Monday, July 30, 2012

What We're Reading: Starters

Starters, by Lissa Price
336 pages
Sci fi? or Dystopia?
First of a series
Grade 9 up?
Reviewed by Melissa

S Y N O P S I S
I'm not sure whether to call this science fiction or dystopia. It is set in a post-apocalyptic scenario: Some unnamed enemy of the United States has used a deadly spore bomb to devastating effect. The government knew it was coming, and was in the process of vaccinating people; since the young and the elderly were the most vulnerable, they were vaccinated first, and then the spore bombs hit before anyone else could be, so everyone between the ages of 20 and 60 has died, leaving only "Starters" (teens and below) and "Enders" (the elderly).

Previous to the Spore Wars, great advances apparently had been made in longevity, so that the elderly survive into triple digits--120, 150, and maybe beyond--and with those advances, the laws had been changed so that people under the age of 20 were not allowed to work, because this would take jobs away from the old but still able-bodied who needed to support themselves. Now that all the middle-aged are dead, however, this puts the surviving children and teens with no family into an untenable position--it's illegal for them to get a job. The "unclaimed" children and teens without parents or grandparents basically squat in abandoned buildings, scrounging for scraps of food and hiding from the police, who will send them to work crews or to institutions.

Callie, her little brother Tyler, and their friend Michael fall into this category. But something has to change soon, because Tyler (seven) is sick and Callie needs to find the money to provide him with medicines, food, and a better place to live. All the street kids know about this new company--Prime Destinations, otherwise known as the Body Bank--where you can "rent" your body to an Ender who wants to experience youth again. They put a chip in your head, you black out for three days or a week or a month, and some old person uses your body. Then they pay you a big fat fee. Callie reluctantly decides she has no other choice; but a week into her renter's third, month-long "trip," something goes wrong: Callie wakes up, but instead of being at Prime Destinations in the lab, she's in a nightclub, dressed in her renter's clothes, out with her renter's sports car (which she isn't sure she can drive), with no memory of what has happened and no idea what she should do next--and then she starts hearing a voice in her head; someone named Helena is talking to her. Is she going crazy?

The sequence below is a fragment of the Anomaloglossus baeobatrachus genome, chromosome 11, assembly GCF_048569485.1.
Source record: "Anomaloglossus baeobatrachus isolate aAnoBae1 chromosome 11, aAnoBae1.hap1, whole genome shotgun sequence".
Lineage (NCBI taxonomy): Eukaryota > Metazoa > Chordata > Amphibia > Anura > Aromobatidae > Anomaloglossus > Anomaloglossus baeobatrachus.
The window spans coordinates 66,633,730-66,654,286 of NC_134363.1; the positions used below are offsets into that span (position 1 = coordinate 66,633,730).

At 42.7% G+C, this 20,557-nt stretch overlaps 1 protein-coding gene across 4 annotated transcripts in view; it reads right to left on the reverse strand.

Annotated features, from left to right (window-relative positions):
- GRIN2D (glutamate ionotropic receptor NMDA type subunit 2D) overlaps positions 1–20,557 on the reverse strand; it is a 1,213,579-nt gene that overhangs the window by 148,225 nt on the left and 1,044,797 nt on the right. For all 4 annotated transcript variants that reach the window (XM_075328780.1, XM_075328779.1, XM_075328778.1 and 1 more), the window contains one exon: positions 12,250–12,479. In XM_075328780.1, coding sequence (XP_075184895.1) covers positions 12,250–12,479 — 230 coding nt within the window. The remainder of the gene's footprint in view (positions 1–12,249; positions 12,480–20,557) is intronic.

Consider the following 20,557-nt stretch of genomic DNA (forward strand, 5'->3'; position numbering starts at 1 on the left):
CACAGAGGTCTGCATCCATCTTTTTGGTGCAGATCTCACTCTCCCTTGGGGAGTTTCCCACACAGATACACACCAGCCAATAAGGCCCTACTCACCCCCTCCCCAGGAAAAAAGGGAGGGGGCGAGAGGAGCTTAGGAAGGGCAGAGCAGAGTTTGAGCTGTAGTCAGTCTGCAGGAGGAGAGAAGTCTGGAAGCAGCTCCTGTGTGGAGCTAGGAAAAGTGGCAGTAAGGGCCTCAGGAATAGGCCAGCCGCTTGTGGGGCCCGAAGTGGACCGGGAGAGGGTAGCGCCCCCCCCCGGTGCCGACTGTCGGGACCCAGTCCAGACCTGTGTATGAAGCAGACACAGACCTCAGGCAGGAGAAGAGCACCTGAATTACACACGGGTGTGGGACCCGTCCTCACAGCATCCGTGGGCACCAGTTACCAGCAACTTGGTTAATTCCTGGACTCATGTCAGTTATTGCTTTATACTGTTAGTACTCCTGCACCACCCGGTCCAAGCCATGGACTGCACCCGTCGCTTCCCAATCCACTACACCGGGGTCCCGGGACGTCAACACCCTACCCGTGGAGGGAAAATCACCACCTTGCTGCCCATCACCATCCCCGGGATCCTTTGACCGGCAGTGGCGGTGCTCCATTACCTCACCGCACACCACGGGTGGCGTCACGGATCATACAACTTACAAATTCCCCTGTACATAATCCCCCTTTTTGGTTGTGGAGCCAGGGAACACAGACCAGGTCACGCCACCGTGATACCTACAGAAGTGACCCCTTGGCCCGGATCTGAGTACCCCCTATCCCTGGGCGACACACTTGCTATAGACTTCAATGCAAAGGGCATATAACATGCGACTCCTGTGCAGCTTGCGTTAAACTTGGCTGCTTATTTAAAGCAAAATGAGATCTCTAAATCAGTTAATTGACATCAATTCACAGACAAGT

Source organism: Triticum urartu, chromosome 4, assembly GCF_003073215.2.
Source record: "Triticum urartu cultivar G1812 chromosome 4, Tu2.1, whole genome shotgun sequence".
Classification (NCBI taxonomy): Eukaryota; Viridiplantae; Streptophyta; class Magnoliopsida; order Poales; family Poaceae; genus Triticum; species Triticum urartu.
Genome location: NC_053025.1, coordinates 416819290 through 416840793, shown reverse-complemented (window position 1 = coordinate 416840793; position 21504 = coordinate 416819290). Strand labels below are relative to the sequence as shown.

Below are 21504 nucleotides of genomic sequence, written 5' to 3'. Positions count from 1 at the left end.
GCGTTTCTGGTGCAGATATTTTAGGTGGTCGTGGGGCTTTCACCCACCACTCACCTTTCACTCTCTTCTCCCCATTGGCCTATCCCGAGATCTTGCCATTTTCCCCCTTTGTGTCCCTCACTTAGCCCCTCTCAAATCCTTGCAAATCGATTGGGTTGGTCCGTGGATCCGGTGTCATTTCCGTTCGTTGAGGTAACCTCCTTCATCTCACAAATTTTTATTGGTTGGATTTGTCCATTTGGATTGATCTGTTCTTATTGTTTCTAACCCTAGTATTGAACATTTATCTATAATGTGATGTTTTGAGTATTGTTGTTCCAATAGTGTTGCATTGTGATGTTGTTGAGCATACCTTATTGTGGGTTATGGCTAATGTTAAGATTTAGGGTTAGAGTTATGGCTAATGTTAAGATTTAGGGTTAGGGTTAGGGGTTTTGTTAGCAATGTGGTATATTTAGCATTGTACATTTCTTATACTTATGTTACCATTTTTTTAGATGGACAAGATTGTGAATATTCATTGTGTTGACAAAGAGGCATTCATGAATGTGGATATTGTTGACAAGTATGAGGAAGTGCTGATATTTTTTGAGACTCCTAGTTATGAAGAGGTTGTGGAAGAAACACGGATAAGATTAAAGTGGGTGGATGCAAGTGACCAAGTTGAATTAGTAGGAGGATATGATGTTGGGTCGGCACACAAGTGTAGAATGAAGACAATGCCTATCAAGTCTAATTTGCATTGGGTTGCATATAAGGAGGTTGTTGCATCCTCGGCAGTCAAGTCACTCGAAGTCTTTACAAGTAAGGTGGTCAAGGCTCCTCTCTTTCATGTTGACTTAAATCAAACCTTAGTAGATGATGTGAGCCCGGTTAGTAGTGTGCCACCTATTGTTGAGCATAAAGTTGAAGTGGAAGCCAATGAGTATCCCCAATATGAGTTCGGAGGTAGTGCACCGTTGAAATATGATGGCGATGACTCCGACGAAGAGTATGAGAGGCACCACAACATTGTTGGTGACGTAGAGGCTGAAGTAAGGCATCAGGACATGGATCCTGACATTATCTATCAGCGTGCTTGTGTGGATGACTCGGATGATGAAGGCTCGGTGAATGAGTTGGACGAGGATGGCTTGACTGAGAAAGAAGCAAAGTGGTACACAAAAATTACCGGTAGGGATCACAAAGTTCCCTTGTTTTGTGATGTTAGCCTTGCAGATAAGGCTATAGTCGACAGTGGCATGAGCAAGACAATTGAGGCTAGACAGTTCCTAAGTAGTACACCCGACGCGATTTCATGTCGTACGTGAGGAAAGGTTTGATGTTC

R E V I E W
I had heard a certain amount of buzz about this book before I read it. One of the librarians who likes dystopian fiction gave it a thumbs up, and quite a few patrons have been asking for it--it spends a lot of time checked out. So when I saw it on the shelf on Friday, I decided to read it and see for myself.

I liked it! It's well written, the science is fairly believable, the characters are memorable, and the author made me care what happened to them. The story line keeps you wanting to find out what happens next, and in addition to the original intriguing premise (the body renting), there is romance, there is a dastardly plot, there is high drama.... There are a couple of rushed moments where I felt like she was glossing over some things that should have received equal weight with the rest of the book, but all in all I felt it was a solid effort and definitely worth reading! As a major science fiction fan, it bothers me that some of the young adult authors who are setting their books in a sci fi world don't take more pains with getting the science right and making it believable (let alone the world-building), but Price did a pretty good job here. I also enjoyed that it was set in Los Angeles--Beverly Hills, the Valley, Bel Air, Mulholland Drive all appear in the narrative and give it a sense of possibility: This could happen, right here in your world. (Of course, if I were from Ohio, I wouldn't care about that so much!)

The sequel, Enders, is supposed to release December 4, but inside information tells me it may not until 2013. There is also extra material contained in an e-book--Portrait of a Starter, available for Kindle for $1.99. It says on the back pages of Starters that there are two more stories due out, one July 10 and one October 9, but I couldn't find the July 10 one on Amazon yet.

I wasn't crazy about the cover. I see what they were trying to do, presenting a face from which all flaws have been removed, like the Starters who go to Prime Destinations to get polished for their renters--but the washed-out, blanked-out "negative" effect comes across as too creepy for me. Okay, maybe that was the idea...but I still don't like it! Here at the left is the German cover--do you like it better? I can't decide. The U.S. cover is more true to what happens in the book (especially the computer chip background), but I find the German cover more appealing and possibly more intriguing.

Lissa Price has a blog, where you can also see the Korean cover (I tried to download it to put here, but the photo was locked), which is a big departure from either one of these. (You have to scroll down a couple of pages to find it.) Price lives in So. Cal., so maybe we can get her to come see us at BPL sometime!

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